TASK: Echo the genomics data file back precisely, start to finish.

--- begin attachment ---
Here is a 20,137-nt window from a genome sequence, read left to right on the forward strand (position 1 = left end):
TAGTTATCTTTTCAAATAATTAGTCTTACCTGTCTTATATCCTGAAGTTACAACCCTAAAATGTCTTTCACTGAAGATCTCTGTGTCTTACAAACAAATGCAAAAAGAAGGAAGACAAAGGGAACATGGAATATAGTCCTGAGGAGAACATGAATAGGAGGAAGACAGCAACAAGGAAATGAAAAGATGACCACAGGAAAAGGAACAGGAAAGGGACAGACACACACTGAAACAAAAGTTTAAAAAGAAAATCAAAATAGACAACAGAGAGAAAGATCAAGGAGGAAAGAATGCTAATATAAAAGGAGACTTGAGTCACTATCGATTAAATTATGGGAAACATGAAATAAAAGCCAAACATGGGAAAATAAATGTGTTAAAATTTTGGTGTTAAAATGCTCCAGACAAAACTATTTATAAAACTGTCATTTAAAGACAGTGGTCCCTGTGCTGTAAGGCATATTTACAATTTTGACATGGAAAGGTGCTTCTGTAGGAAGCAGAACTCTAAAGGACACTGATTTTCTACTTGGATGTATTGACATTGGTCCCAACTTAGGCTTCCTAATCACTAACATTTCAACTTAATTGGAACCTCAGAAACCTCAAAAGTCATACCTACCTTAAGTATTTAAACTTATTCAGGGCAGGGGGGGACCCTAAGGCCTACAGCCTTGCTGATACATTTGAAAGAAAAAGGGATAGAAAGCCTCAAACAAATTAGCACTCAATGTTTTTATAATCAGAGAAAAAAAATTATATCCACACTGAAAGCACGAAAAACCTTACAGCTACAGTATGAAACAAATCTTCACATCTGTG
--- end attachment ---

Here is a 20,137-nt window from a genome sequence, read left to right on the forward strand (position 1 = left end):
TAGTTATCTTTTCAAATAATTAGTCTTACCTGTCTTATATCCTGAAGTTACAACCCTAAAATGTCTTTCACTGAAGATCTCTGTGTCTTACAAACAAATGCAAAAAGAAGGAAGACAAAGGGAACATGGAATATAGTCCTGAGGAGAACATGAATAGGAGGAAGACAGCAACAAGGAAATGAAAAGATGACCACAGGAAAAGGAACAGGAAAGGGACAGACACACACTGAAACAAAAGTTTAAAAAGAAAATCAAAATAGACAACAGAGAGAAAGATCAAGGAGGAAAGAATGCTAATATAAAAGGAGACTTGAGTCACTATCGATTAAATTATGGGAAACATGAAATAAAAGCCAAACATGGGAAAATAAATGTGTTAAAATTTTGGTGTTAAAATGCTCCAGACAAAACTATTTATAAAACTGTCATTTAAAGACAGTGGTCCCTGTGCTGTAAGGCATATTTACAATTTTGACATGGAAAGGTGCTTCTGTAGGAAGCAGAACTCTAAAGGACACTGATTTTCTACTTGGATGTATTGACATTGGTCCCAACTTAGGCTTCCTAATCACTAACATTTCAACTTAATTGGAACCTCAGAAACCTCAAAAGTCATACCTACCTTAAGTATTTAAACTTATTCAGGGCAGGGGGGGACCCTAAGGCCTACAGCCTTGCTGATACATTTGAAAGAAAAAGGGATAGAAAGCCTCAAACAAATTAGCACTCAATGTTTTTATAATCAGAGAAAAAAAATTATATCCACACTGAAAGCACGAAAAACCTTACAGCTACAGTATGAAACAAATCTTCACATCTGTG